Alabama Surge Does Not Change the Story on Voter Suppression

Gulfport   Voter suppression is a mark of shame in a democracy. In fact, it beggars the question of whether a democracy exists at all. The principle of any democracy has to be a maximum effort to provide access to all eligible voters to the polls in order to exercise their franchise and give voice to their opinions on the direction of the country and its leadership.

There are no if’s, and’s, or but’s about it. Any part of the political establishment’s attempts to suppress the free expression of voters at the ballot box is anti-democratic. Period. There are no two ways about it. It’s not just politics, it’s an attempt to erode the fundamental values of the country.

A headline in the New York Times read, “Black Turnout in Alabama Complicates Debate Over Voting Laws.” Baloney! The fact that African-American voters were able to overwhelm the obstacles imposed by voter suppression and voter ID requirements does not complicate the debate whatsoever. What was wrong is still wrong. That doesn’t change just because people were able in this one instance to climb over the barriers successfully. The exception simply proves the rule in the Alabama race. Furthermore, as everyone from Republican Majority Leader Senator Mitch McConnell on down in the anti-voter Republican Party has said, this is a one-time thing in Alabama. How many times can voters find themselves confronted with political choices that are so utterly Manichean with good and evil presented in such stark contrasts? With voter suppression in place, and even more comprehensive in a host of other states, like Texas, a merely bad and terrible Republican would have had a good chance of winning, where the face of evil only lost by less than 2%.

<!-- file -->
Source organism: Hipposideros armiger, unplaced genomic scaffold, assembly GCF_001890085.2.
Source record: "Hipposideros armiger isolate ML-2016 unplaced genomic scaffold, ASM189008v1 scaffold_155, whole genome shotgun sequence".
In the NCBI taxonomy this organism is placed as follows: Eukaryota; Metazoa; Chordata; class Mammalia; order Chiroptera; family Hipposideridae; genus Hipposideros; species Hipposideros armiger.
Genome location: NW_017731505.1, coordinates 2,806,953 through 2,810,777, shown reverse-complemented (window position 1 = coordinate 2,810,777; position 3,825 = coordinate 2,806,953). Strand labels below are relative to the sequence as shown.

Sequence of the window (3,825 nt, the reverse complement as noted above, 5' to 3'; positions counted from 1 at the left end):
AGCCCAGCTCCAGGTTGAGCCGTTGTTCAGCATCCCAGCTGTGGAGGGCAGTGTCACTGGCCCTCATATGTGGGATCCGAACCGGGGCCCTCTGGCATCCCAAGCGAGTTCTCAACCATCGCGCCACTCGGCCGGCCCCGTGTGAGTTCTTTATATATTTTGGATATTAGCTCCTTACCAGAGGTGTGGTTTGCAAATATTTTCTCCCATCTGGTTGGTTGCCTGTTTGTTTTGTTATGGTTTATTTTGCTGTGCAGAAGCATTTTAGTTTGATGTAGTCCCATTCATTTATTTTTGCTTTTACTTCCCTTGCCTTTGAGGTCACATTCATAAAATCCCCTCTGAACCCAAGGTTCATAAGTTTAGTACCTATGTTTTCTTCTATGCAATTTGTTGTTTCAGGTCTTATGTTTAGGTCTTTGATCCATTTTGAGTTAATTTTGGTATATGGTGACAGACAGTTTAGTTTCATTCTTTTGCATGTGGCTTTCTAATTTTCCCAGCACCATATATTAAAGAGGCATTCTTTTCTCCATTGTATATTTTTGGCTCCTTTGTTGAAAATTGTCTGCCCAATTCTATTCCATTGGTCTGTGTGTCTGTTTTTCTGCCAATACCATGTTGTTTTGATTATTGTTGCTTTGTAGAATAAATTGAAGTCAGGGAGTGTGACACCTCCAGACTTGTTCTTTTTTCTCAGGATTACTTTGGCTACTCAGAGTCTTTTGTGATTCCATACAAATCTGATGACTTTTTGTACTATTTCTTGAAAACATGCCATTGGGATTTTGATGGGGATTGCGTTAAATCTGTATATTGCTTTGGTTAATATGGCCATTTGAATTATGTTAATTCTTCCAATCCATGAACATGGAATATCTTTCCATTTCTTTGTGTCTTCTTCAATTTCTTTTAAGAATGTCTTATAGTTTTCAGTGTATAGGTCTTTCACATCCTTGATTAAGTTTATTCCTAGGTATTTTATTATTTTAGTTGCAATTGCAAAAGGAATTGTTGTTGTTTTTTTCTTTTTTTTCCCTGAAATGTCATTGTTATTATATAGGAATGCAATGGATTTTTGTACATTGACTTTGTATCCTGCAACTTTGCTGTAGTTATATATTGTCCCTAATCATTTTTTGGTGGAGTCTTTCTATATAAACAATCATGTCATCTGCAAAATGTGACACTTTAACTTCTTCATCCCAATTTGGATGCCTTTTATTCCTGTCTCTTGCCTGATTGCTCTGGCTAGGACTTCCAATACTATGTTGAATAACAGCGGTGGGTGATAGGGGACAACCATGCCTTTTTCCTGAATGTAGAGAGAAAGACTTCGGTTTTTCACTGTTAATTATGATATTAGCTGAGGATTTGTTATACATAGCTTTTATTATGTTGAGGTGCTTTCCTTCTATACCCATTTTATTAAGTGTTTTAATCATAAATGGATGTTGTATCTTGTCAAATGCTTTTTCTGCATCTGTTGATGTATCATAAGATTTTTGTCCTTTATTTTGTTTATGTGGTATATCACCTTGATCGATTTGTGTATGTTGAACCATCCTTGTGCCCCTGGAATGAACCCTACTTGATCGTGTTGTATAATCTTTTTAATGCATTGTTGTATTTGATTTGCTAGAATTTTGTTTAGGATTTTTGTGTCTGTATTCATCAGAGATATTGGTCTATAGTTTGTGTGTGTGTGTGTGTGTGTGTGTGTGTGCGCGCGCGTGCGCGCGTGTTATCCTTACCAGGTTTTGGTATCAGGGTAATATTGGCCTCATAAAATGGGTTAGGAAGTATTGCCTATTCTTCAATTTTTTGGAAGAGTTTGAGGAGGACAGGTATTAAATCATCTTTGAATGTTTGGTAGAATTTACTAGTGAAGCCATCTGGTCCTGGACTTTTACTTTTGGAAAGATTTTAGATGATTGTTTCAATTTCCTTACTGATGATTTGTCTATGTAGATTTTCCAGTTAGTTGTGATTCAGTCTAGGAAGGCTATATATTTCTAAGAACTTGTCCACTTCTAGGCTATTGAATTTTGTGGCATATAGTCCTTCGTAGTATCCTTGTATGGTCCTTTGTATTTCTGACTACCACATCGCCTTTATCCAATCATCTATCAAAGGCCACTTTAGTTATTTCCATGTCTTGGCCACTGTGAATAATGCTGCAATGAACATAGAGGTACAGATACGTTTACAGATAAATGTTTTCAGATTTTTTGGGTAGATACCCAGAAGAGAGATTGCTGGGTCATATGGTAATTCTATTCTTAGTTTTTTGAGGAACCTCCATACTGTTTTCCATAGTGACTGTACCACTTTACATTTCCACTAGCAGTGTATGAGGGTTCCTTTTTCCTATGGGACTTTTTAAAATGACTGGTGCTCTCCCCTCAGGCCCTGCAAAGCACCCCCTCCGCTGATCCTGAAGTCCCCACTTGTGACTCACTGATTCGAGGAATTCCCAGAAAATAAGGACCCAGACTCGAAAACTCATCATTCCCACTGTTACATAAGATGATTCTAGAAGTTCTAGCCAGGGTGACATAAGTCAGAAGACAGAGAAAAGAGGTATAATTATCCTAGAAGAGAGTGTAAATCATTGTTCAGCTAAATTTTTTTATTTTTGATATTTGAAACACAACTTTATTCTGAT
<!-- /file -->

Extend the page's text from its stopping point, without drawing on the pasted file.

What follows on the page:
The founder of Alabama’s Black Votes Matter was quoted saying, “Historically and traditionally, there has been a strong voice of resistance to those that are undemocratic,” she said. “I don’t think that this is new; I think that has always been the role that black voters, particularly in the Deep South, have played.” She’s right up to a point. Southern and, frankly, non-Southern states have been suppressing black votes for hundreds of years. I just finished reading a book called, The 1868 St. Bernard Parish Massacre: Blood in the Cane Fields, by Cris Dier, who presented it at Fair Grinds Coffeehouse recently. It was the horrific story of more than 100 African-Americans killed in a parish abutting New Orleans in the effort to suppress the post-Civil War Reconstruction voting base of the Republicans.

My point: suppression is suppression. Violence is of course worse, but so is trickery and legal shenanigans when the purpose is the same.

I worry about the Times on this beat and not just because of the headline. Hardly a week before the election they ran a story that essentially argued that African-American voters were not engaged and were ho-humming the whole affair, didn’t know Doug Jones, didn’t care about Roy Moore, and we’re sleep walking the election. Then a week later they are arguing that voter suppression didn’t work therefore the discussion about state by state efforts to suppress voters is now “complicated.”

We’re living in different realities in the United States for sure, but at the point we can’t even consistently agree of bedrock democratic values, the debate is over, and the country has lost.

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Voter Fraud Tactic is Just Another Voter Suppression Tactic